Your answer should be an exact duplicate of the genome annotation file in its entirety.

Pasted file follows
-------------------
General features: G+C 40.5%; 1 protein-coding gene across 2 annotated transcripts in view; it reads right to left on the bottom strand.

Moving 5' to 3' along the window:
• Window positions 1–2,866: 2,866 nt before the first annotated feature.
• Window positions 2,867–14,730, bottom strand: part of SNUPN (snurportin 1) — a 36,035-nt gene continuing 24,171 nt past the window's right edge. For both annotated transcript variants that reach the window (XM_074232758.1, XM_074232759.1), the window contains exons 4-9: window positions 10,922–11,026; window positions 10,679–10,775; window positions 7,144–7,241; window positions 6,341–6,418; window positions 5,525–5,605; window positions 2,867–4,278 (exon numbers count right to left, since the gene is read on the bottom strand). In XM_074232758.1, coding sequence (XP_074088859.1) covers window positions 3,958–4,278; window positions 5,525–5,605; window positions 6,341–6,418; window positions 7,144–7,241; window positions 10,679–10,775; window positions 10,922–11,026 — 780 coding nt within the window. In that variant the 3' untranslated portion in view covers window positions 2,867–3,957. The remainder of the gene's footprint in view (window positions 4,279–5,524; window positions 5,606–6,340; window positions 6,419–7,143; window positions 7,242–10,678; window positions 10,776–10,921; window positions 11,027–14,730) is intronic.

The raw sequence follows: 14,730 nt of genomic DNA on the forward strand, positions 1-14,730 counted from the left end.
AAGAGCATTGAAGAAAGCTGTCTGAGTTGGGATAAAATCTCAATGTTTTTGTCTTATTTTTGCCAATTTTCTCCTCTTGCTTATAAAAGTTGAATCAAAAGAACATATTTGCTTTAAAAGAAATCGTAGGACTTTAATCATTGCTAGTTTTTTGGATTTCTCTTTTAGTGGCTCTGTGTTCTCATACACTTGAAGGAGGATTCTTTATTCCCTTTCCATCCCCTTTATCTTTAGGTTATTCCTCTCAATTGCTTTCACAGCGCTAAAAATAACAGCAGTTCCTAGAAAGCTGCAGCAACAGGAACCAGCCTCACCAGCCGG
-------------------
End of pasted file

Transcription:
General features: G+C 40.5%; 1 protein-coding gene across 2 annotated transcripts in view; it reads right to left on the bottom strand.

Moving 5' to 3' along the window:
• Window positions 1–2,866: 2,866 nt before the first annotated feature.
• Window positions 2,867–14,730, bottom strand: part of SNUPN (snurportin 1) — a 36,035-nt gene continuing 24,171 nt past the window's right edge. For both annotated transcript variants that reach the window (XM_074232758.1, XM_074232759.1), the window contains exons 4-9: window positions 10,922–11,026; window positions 10,679–10,775; window positions 7,144–7,241; window positions 6,341–6,418; window positions 5,525–5,605; window positions 2,867–4,278 (exon numbers count right to left, since the gene is read on the bottom strand). In XM_074232758.1, coding sequence (XP_074088859.1) covers window positions 3,958–4,278; window positions 5,525–5,605; window positions 6,341–6,418; window positions 7,144–7,241; window positions 10,679–10,775; window positions 10,922–11,026 — 780 coding nt within the window. In that variant the 3' untranslated portion in view covers window positions 2,867–3,957. The remainder of the gene's footprint in view (window positions 4,279–5,524; window positions 5,606–6,340; window positions 6,419–7,143; window positions 7,242–10,678; window positions 10,776–10,921; window positions 11,027–14,730) is intronic.

The raw sequence follows: 14,730 nt of genomic DNA on the forward strand, positions 1-14,730 counted from the left end.
AAGAGCATTGAAGAAAGCTGTCTGAGTTGGGATAAAATCTCAATGTTTTTGTCTTATTTTTGCCAATTTTCTCCTCTTGCTTATAAAAGTTGAATCAAAAGAACATATTTGCTTTAAAAGAAATCGTAGGACTTTAATCATTGCTAGTTTTTTGGATTTCTCTTTTAGTGGCTCTGTGTTCTCATACACTTGAAGGAGGATTCTTTATTCCCTTTCCATCCCCTTTATCTTTAGGTTATTCCTCTCAATTGCTTTCACAGCGCTAAAAATAACAGCAGTTCCTAGAAAGCTGCAGCAACAGGAACCAGCCTCACCAGCCGG